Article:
[T]he state may regulate the provision of abortion care after fetal viability, provided that in no circumstance shall the state prohibit an abortion that, in the professional judgment of an attending health care professional, is medically indicated to protect the life or physical or mental health of the pregnant individual.

The text of the amendment is not a loophole. Court interpretation of Michigan’s constitution starts and ends with the text itself. Unless the amendment is defeated, abortion will be legal in Michigan up to birth under the “physical or mental health” exception. As any woman knows, a normal, healthy delivery is a risk to the mother’s “physical health.” Obstetric emergencies, like severe bleeding and amniotic fluid embolism, can even cause death during delivery. If a determination is made that an abortion will protect a mother from this danger to her physical health, then the abortion is permissible. Also, since “health care professional” includes a wide variety of professions, the “mental health” or “physical health” determination could be made by a nurse or a social worker, among others. Nothing in the text indicates that the same “health care professional” who makes the determination must be the one who performs the abortion. Therefore, a referral network of psychologists or social workers to abortion physicians could further insulate providers from laws against post-viability abortion. The plain text here says that abortion will be legal until birth in Michigan. This is not a return to Roe.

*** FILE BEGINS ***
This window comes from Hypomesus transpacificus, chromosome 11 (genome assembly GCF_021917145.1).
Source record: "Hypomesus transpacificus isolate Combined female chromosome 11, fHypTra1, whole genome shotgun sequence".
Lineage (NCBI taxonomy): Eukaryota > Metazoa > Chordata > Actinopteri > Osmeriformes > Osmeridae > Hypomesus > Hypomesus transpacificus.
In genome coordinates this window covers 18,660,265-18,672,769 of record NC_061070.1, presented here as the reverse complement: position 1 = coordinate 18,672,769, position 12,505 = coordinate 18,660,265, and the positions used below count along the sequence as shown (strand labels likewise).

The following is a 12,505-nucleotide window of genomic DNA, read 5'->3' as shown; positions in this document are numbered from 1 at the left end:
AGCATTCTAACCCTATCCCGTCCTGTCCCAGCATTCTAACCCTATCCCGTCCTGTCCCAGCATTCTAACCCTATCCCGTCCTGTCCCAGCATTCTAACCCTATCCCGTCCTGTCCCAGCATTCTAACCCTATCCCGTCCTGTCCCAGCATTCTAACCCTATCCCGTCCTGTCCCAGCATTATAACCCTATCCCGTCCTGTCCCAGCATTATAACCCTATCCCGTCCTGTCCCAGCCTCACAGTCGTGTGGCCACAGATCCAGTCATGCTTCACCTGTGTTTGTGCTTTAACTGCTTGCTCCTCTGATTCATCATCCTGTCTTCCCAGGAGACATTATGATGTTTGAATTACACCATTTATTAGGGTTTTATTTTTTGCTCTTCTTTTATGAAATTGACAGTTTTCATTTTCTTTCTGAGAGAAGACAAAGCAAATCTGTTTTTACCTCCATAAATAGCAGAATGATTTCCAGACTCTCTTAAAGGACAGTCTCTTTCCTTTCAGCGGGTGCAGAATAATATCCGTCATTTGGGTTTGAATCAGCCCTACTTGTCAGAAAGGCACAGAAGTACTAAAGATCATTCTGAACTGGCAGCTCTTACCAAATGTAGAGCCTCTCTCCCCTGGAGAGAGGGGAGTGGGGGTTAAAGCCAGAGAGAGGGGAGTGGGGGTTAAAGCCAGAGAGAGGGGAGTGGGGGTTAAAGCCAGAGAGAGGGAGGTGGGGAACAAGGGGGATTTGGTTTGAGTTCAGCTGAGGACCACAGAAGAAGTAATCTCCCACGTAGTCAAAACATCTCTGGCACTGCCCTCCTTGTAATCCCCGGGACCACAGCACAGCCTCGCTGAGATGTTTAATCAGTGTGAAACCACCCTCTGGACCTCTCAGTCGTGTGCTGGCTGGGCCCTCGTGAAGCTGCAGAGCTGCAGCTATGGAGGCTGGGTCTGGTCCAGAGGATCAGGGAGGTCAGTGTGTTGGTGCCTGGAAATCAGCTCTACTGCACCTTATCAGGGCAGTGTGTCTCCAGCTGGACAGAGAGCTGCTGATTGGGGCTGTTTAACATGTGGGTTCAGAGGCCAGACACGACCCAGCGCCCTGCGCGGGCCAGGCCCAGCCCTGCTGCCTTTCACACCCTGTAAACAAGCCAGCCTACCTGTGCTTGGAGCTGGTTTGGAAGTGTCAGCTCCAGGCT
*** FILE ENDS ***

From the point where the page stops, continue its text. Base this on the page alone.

2. The amendment preserves the rights of the next generation.


Parents are essential to the formation of their minor children. It is necessary that children be counseled by their parents regarding life-altering medical decisions. This counseling is a right for both parents and children. However, the amendment clearly provides that a minor girl can seek and obtain an abortion without parental knowledge or consent. The amendment further provides that a minor boy or girl can seek and obtain permanent sterilization or hormone therapy without parental knowledge or consent. According to the amendment:

Every individual has a fundamental right to reproductive freedom, which entails the right to make and effectuate decisions about all matters relating to pregnancy, including but not limited to prenatal care, childbirth, postpartum care, contraception, sterilization, abortion care, miscarriage management, and infertility care … The state shall not discriminate in the protection or enforcement of this fundamental right.